Though much of Shaak’s work is done in color—rich combinations of lush natural tones combining with fading man-made relics—he also works in black and white for images in a different sentimental spectrum. “The black and white, I feel, gives you a different emotion versus color. It gives you an aura. It makes you think a little more.” That thought process leads to different reactions from critics and viewers alike, often evoking a strong reaction from individuals seeing his work for the first time. “I consistently get people who look at my photographs and start crying because it brought back so many memories. If a photograph could actually do that, I think that’s where you succeed as a photographer.” His work of everyday subjects is so affecting, in fact, that he won an award for Most Evocative Work at the 2009 Schlafly Art Outside art show.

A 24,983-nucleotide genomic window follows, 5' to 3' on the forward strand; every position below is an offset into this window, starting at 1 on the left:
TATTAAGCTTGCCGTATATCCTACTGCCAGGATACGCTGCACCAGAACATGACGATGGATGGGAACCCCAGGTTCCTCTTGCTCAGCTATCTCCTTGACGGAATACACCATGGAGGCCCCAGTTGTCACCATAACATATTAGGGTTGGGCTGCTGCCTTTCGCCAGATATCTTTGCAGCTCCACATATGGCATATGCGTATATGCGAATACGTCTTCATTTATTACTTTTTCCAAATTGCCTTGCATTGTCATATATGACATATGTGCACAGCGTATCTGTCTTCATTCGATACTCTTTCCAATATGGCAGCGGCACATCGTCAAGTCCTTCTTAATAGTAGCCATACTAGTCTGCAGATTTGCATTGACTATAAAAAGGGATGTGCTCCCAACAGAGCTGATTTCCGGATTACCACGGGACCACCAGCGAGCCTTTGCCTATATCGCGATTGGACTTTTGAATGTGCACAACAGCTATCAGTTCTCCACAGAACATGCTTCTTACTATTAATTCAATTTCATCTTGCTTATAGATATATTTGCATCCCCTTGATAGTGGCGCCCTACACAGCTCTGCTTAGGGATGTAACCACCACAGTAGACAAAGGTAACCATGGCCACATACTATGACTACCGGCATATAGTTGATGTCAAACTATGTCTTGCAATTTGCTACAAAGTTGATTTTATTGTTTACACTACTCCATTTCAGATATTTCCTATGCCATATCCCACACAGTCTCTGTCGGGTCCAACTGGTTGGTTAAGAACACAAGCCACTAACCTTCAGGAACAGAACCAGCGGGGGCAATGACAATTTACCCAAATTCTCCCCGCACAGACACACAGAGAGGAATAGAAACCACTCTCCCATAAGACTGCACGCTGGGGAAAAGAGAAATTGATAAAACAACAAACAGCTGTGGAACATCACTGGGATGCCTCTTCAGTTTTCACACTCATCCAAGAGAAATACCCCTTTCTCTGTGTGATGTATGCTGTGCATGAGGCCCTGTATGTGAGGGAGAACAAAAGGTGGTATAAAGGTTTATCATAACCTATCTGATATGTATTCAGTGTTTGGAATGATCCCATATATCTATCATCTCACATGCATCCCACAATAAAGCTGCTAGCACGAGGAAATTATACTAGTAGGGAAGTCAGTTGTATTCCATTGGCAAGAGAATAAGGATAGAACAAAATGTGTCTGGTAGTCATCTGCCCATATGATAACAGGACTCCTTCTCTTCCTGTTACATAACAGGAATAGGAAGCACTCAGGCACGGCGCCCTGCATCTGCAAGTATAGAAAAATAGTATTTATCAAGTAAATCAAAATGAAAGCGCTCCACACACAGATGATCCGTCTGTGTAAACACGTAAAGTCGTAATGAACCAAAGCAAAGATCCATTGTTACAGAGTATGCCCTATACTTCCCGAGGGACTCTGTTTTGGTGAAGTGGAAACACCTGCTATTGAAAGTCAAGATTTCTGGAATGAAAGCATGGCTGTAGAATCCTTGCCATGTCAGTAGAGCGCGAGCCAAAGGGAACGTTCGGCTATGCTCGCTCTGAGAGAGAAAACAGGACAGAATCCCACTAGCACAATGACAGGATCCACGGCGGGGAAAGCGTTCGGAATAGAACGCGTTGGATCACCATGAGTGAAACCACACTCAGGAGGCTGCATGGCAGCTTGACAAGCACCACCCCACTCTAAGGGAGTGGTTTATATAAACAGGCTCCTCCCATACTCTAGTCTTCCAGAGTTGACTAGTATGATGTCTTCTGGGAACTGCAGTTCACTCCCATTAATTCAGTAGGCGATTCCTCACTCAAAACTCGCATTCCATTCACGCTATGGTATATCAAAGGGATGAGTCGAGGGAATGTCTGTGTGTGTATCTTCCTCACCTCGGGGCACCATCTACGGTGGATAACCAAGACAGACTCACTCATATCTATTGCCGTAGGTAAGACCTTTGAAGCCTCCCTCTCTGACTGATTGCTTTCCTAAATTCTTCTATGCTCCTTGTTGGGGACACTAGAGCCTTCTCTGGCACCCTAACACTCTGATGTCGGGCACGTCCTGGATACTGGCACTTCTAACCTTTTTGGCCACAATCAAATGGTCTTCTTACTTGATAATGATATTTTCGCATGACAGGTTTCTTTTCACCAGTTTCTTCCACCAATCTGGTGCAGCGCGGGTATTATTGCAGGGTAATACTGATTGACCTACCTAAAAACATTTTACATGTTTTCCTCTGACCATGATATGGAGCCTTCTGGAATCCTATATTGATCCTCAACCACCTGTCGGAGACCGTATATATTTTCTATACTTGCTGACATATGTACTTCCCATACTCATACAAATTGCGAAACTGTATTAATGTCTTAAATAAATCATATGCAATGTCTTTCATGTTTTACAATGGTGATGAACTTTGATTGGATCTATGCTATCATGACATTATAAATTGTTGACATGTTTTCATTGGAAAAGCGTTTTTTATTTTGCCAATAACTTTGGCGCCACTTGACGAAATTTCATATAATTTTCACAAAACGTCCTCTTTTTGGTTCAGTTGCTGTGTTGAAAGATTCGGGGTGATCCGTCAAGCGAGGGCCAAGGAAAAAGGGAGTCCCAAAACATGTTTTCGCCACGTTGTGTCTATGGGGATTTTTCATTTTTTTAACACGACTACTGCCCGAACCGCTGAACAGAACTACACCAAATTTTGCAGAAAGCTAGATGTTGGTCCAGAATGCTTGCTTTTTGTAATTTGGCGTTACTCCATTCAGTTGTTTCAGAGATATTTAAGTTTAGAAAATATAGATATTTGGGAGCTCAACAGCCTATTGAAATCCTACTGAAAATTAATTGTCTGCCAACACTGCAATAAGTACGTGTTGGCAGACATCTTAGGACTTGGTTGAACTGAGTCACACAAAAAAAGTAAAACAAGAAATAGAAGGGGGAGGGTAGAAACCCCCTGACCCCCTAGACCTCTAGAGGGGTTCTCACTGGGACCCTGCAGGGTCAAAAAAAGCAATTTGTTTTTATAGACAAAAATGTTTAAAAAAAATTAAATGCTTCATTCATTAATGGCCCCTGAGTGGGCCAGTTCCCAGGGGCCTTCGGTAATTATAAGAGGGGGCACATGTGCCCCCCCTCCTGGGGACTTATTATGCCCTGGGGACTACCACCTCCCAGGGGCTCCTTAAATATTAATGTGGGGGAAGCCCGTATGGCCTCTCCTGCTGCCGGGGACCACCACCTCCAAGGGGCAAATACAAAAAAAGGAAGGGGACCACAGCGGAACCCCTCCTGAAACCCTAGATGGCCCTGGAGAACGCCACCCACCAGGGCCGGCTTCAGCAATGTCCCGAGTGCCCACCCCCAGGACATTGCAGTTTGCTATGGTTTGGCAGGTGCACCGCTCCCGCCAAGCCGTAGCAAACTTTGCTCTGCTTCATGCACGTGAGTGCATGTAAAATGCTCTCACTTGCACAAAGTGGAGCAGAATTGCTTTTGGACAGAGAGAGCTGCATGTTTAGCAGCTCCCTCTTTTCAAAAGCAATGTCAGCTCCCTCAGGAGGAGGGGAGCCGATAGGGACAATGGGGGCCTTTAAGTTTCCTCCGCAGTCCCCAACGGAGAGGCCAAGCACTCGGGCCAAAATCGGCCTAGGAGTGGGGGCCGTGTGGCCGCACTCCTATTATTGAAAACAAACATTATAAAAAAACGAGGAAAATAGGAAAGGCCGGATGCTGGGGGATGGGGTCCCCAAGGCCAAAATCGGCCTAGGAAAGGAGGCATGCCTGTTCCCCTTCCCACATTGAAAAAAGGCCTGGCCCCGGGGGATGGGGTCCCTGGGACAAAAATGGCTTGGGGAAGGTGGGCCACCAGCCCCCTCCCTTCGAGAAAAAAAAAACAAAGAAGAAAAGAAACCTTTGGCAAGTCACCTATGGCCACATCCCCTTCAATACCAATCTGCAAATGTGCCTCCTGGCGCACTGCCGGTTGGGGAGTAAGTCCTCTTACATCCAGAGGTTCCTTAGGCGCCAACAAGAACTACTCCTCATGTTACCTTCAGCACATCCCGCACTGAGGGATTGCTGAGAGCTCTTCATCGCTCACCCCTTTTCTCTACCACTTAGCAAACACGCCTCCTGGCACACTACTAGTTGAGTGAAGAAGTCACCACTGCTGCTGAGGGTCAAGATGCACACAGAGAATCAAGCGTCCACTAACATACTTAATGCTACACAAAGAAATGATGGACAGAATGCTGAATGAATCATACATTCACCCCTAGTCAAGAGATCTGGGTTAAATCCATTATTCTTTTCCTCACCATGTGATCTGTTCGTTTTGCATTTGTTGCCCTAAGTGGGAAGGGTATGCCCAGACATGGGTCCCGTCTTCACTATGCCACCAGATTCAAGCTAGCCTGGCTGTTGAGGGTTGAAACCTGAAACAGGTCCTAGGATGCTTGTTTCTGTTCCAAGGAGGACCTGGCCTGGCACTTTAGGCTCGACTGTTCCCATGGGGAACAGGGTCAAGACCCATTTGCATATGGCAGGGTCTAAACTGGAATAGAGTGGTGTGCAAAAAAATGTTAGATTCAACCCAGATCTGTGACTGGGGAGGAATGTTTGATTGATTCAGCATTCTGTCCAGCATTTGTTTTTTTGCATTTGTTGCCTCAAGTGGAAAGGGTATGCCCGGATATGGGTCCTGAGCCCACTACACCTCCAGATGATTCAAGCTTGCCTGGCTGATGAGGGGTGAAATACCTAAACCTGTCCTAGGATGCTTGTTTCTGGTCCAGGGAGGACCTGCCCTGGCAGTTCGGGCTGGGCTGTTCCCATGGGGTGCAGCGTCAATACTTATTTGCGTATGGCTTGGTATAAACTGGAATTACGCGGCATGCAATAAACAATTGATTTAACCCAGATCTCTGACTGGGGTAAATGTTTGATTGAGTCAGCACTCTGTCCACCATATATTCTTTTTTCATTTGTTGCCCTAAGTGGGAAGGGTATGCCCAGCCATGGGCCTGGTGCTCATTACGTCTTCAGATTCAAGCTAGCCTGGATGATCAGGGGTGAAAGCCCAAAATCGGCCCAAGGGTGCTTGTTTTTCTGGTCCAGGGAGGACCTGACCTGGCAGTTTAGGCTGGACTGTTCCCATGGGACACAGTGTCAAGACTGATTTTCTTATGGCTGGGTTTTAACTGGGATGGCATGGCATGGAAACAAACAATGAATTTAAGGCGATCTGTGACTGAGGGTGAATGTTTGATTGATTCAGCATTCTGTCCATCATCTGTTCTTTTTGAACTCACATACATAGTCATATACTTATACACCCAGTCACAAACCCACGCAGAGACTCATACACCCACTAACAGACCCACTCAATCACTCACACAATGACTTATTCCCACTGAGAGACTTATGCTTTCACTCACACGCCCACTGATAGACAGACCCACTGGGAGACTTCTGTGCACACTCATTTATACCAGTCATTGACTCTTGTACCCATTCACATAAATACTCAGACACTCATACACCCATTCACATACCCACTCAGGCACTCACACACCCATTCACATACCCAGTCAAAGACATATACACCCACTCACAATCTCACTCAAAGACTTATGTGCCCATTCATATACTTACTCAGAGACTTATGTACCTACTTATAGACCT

Shaak dedicates his time to seeking out the next vision and might spend the whole day, from dawn to dusk, out on the road looking for that new location or elusive detail that others walk right past without a second glance. And when he finds the details, he takes the time to capture them precisely, as he wishes them to be seen, and minimizing his postproduction work. “I get people all the time that say ‘Oh, I could do that in Photoshop,’—well, of course you can! But do it in the camera right. I average probably no more than three to five minutes on postproduction in my work. Rarely do I have to do much because I try not to take the photograph with the telephone tower in there only to remove it later.”